Here, we ask two of the participants, Kevin Daffey and Dr Claire Pekcan, for their thoughts, find out how some in the industry are coping, and hear from a cruise ship engineer who’s been stuck on board since March.
Disruption and opportunities: Kevin Daffey, president, the IMarEST
As COVID-19 has disrupted the marine sector, problems have arisen in the treatment of crews, but, on the positive side, some organisations have reacted quickly to create opportunities for remote working, such as class societies.
There has also been a huge amount of effort to make remote surveys work, ensuring accuracy and equivalence to conventional surveys.
We still don't know how quickly the cruise industry will recover and how the public will perceive being on board large vessels with thousands of other people.
A big issue is that the mental health of crew members is suffering due to anxiety at being separated from their families in these challenging times, and there are job security issues too, as they cannot change ships or find alternative work as their contract expires.
What’s next? There will be some things that will change forever, and we need to envisage what our sector will look like in 12 to 36 months. Will COVID-19 create new inequalities in the sector? And how do we deal with it?
We need to improve things for our seafarers: Dr Claire Pekcan, director, Safe Marine
Since the WHO declared the coronavirus infection a pandemic, crew exchanges around the globe have effectively stopped.
Seafarers have been in caught in the crossfire. Those at sea are trapped on board; those ashore are trapped at home, unable to earn the money to provide the basic necessities of life for their families.
Following the introduction of the Maritime Labour Convention in 2013, there has been a legal requirement to repatriate seafarers before they have served 12 months at sea.
Currently, companies are reporting that they have many seafarers, especially crew, whose sea service is beyond 12 months, and so these companies are now, in effect, breaking the law. However, the main concern is the impact of the COVID-19 pandemic on seafarers’ mental well-being.
We know from recent research funded by ITF Seafarers’ Trust that up to a quarter of seafarers may already have been suffering from clinical levels of depression before the pandemic.
This research also made two important discoveries: first, separation from families is the principal cause of distress; and second, relief at the end of one’s contract is a critical time for seafarers’ mental health. The study found that it is during a delay to their relief that seafarers are most likely to experience mental ill-health. The pandemic is hitting seafarers where it hurts most by denying them repatriation.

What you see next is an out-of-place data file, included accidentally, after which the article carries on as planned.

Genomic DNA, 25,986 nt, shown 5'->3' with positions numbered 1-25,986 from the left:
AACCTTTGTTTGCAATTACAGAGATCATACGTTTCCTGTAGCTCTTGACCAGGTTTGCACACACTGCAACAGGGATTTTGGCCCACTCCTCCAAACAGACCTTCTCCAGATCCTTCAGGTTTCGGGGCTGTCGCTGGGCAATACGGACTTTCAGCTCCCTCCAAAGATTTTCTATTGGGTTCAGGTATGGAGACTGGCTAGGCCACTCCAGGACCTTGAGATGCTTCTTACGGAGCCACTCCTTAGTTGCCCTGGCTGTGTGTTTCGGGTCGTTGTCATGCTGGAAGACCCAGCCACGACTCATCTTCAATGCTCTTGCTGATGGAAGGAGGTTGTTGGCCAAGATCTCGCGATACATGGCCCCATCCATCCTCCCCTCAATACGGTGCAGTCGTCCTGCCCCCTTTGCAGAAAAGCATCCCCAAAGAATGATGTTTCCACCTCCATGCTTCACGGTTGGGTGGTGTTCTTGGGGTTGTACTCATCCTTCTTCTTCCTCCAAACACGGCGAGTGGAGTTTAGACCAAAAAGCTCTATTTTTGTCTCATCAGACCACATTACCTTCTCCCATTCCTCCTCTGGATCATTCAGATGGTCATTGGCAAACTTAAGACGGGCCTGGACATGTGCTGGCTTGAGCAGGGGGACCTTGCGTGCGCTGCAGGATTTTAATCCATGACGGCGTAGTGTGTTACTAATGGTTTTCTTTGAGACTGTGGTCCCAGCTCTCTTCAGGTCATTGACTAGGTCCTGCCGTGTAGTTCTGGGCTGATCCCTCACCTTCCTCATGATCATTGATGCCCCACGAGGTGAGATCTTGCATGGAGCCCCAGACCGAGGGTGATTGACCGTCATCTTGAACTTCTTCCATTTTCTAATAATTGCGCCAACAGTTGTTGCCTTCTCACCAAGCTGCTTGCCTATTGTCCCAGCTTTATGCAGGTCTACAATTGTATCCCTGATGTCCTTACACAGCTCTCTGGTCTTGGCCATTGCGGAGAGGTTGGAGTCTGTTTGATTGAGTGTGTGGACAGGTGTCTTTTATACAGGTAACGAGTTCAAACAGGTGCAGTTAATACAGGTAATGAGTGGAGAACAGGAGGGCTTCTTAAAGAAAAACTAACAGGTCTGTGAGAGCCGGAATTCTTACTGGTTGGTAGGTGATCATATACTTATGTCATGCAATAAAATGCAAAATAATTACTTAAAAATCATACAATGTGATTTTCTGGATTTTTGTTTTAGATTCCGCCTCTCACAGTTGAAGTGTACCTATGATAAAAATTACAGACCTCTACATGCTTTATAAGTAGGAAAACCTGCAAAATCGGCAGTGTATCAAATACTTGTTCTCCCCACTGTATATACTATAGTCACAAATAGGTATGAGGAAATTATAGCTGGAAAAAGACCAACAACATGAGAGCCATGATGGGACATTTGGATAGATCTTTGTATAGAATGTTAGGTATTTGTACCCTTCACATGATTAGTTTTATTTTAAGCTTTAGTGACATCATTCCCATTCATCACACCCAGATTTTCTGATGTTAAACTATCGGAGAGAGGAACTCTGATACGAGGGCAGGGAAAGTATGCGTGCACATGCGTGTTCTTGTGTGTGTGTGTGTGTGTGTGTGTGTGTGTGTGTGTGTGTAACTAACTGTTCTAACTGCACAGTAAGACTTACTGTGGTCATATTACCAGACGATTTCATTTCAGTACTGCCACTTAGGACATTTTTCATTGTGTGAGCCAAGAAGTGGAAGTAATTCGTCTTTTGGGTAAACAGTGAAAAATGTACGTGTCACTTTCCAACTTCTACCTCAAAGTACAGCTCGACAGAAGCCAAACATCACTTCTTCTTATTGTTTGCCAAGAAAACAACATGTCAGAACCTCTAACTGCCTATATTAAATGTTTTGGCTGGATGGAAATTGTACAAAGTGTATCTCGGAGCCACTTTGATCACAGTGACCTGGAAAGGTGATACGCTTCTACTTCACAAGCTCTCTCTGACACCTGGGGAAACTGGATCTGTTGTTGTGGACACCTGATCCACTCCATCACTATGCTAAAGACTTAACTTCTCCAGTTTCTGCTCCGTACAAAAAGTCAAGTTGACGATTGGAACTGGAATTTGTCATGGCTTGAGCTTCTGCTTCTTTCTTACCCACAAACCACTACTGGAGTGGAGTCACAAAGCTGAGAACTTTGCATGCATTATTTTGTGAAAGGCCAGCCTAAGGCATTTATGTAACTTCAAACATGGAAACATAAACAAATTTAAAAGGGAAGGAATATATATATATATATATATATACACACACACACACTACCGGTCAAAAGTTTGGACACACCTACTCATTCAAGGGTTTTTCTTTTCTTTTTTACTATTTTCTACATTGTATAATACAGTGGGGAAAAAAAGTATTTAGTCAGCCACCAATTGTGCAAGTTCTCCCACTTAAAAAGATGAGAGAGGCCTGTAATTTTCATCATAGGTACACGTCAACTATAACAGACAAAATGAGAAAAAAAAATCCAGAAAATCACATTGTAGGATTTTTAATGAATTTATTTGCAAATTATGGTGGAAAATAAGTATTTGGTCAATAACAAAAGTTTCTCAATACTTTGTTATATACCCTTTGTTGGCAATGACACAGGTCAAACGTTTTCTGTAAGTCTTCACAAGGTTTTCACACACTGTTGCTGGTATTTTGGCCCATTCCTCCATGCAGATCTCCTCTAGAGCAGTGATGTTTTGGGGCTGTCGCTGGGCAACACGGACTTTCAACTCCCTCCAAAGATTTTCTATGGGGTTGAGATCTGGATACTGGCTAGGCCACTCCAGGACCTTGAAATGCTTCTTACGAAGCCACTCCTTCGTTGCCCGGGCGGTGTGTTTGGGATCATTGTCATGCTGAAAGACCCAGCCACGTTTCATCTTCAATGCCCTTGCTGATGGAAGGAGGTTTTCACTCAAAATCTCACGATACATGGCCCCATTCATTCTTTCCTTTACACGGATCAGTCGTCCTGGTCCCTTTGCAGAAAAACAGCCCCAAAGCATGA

The international maritime community has tried several strategies to facilitate the movement of seafarers.
Initially, there were attempts to get countries to recognise seafarers as key workers, given the vital role they play in keeping supply chains open. However, to date, only a handful of countries have afforded seafarers this designation, the UK being one.
Kitack Lim, secretary-general of IMO, has written to key maritime nations, re-emphasising their responsibilities under international laws to allow seafarers ashore. The problem remains that the hub ports where crew exchanges take place are either not allowing seafarers entry, or there are no flights from these ports back to seafarers’ home countries.
For many years, academics have written about conditions on board merchant vessels and the prevalence of low regard for seafarers’ welfare.
In effect, the international maritime community knew there was a serious problem before the pandemic hit.
The pandemic has highlighted once more the importance of timely relief. The disease has also given us a golden opportunity to work collaboratively, systematically and purposefully to address the challenges posed by crew exchanges and to secure significant improvements in seafarers’ well-being.
Keeping going across 75 countries: Nick Brown, marine and offshore director, Lloyd’s Register
Lloyd’s Register has been managing the COVID-19 situation since January, as it impacted colleagues in China, who have now returned to work.
To protect our people and the personnel of our clients and partners, we introduced further protocols to assess the risks of specific jobs before work is started, and, in certain circumstances, we have agreed to postpone and reschedule non-critical work.